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Raw Milk: The Risks of Consumption and State Regulation of Sales

posted on Wed, Jun 3 2015 2:34 pm by The Network for Public Health Law

Raw milk is milk from cows, goats, sheep, or other milk-producing animals that is unpasteurized. Pasteurization is a heat-treating process that removes harmful contaminants from milk, including bacteria (E. coli, Listeria, and Salmonela), viruses (norovirus), and parasites (giardia) that are responsible for many foodborne illnesses. Proponents of raw milk believe that pasteurization removes nutrients from milk, however many beneficial nutrients of milk such as calcium, phosphorus, and vitamins A, D, and E are not affected by pasteurization. It is estimated that around three percent of the population consumes raw milk, and 82 percent of reported foodborne disease outbreaks from dairy from 1973 to 2009 were caused from raw milk.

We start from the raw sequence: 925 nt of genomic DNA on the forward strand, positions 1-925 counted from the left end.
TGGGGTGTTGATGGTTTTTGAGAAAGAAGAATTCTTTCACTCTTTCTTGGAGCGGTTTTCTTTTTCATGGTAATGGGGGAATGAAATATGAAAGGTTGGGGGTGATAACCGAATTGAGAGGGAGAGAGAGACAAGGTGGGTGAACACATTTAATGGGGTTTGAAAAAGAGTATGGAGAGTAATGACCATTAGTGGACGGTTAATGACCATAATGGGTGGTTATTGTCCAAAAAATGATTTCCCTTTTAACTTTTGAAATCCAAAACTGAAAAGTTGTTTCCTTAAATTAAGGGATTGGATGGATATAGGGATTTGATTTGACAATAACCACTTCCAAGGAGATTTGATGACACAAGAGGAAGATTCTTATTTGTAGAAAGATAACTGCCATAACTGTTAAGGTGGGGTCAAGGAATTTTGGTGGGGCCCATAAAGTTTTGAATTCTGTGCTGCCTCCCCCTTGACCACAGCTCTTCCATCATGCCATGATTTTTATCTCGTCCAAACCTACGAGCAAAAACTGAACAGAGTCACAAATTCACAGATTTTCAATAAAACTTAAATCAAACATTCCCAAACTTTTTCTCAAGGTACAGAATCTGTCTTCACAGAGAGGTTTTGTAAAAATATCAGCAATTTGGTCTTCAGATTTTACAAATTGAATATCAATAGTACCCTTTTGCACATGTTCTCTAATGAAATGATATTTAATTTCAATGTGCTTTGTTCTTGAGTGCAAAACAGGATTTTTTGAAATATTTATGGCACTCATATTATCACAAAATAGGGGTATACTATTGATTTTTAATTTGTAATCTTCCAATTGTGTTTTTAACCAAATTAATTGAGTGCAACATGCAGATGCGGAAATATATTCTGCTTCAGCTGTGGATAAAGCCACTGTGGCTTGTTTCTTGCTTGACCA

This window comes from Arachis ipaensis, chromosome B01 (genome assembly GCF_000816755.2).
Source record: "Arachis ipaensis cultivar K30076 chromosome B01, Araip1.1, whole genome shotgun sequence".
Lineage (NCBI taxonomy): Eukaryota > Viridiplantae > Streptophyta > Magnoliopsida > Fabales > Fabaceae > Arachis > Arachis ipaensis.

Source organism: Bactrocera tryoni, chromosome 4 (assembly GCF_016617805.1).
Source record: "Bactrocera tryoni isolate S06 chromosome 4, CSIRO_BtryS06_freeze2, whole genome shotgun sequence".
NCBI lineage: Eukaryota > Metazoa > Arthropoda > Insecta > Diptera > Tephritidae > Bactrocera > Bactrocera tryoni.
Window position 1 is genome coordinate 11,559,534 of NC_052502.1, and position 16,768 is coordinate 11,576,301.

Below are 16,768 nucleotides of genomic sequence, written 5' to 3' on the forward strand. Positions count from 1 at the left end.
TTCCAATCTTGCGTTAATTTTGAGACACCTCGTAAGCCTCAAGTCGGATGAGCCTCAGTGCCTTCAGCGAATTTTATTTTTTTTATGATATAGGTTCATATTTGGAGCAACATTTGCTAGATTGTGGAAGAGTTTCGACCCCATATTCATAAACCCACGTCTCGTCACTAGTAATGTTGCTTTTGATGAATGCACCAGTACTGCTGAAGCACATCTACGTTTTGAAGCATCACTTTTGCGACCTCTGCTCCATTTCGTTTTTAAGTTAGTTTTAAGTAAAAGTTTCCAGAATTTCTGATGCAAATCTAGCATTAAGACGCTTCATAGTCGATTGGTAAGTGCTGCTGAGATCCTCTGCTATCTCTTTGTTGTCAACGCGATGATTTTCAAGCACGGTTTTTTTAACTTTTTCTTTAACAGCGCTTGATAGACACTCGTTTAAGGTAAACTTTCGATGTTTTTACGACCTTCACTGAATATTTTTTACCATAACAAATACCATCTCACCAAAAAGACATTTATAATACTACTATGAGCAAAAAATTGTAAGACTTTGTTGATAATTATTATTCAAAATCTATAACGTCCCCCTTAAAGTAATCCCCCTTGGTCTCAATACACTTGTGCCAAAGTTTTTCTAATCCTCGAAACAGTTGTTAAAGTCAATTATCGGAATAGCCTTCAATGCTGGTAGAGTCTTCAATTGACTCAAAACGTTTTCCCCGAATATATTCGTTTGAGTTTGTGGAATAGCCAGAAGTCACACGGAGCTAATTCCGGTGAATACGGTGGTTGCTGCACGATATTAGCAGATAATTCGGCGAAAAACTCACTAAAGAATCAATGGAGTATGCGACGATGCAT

States are charged with regulating the sale of raw milk within its borders. The Raw Milk: Risks of Consumption and State Regulation of Sales fact sheet highlights the hazards of consuming raw milk, the misunderstandings of raw milk health benefits, and state regulation of the sale of raw milk.

View/Download the Raw Milk: Risks of Consumption and State Regulation of Sales Fact Sheet.